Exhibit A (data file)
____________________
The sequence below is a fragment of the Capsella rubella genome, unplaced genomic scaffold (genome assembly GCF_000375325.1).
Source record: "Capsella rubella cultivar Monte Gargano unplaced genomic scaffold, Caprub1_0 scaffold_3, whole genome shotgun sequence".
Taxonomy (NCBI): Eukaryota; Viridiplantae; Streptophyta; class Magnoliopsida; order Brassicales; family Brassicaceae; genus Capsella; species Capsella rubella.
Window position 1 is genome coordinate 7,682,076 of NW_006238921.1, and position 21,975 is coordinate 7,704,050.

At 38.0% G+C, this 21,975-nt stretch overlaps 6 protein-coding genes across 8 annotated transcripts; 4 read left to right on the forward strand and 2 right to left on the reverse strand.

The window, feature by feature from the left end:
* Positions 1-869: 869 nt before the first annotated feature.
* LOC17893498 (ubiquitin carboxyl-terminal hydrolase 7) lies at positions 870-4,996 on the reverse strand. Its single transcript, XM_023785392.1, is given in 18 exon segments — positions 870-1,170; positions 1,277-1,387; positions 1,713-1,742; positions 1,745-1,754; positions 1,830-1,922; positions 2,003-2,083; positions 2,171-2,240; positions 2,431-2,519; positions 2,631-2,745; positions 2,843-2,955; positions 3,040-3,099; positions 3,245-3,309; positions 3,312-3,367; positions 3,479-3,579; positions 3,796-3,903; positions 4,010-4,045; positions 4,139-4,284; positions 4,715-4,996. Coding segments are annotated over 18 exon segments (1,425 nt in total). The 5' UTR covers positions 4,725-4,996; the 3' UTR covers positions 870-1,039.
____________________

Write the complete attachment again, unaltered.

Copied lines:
The sequence below is a fragment of the Capsella rubella genome, unplaced genomic scaffold (genome assembly GCF_000375325.1).
Source record: "Capsella rubella cultivar Monte Gargano unplaced genomic scaffold, Caprub1_0 scaffold_3, whole genome shotgun sequence".
Taxonomy (NCBI): Eukaryota; Viridiplantae; Streptophyta; class Magnoliopsida; order Brassicales; family Brassicaceae; genus Capsella; species Capsella rubella.
Window position 1 is genome coordinate 7,682,076 of NW_006238921.1, and position 21,975 is coordinate 7,704,050.

At 38.0% G+C, this 21,975-nt stretch overlaps 6 protein-coding genes across 8 annotated transcripts; 4 read left to right on the forward strand and 2 right to left on the reverse strand.

The window, feature by feature from the left end:
* Positions 1-869: 869 nt before the first annotated feature.
* LOC17893498 (ubiquitin carboxyl-terminal hydrolase 7) lies at positions 870-4,996 on the reverse strand. Its single transcript, XM_023785392.1, is given in 18 exon segments — positions 870-1,170; positions 1,277-1,387; positions 1,713-1,742; positions 1,745-1,754; positions 1,830-1,922; positions 2,003-2,083; positions 2,171-2,240; positions 2,431-2,519; positions 2,631-2,745; positions 2,843-2,955; positions 3,040-3,099; positions 3,245-3,309; positions 3,312-3,367; positions 3,479-3,579; positions 3,796-3,903; positions 4,010-4,045; positions 4,139-4,284; positions 4,715-4,996. Coding segments are annotated over 18 exon segments (1,425 nt in total). The 5' UTR covers positions 4,725-4,996; the 3' UTR covers positions 870-1,039.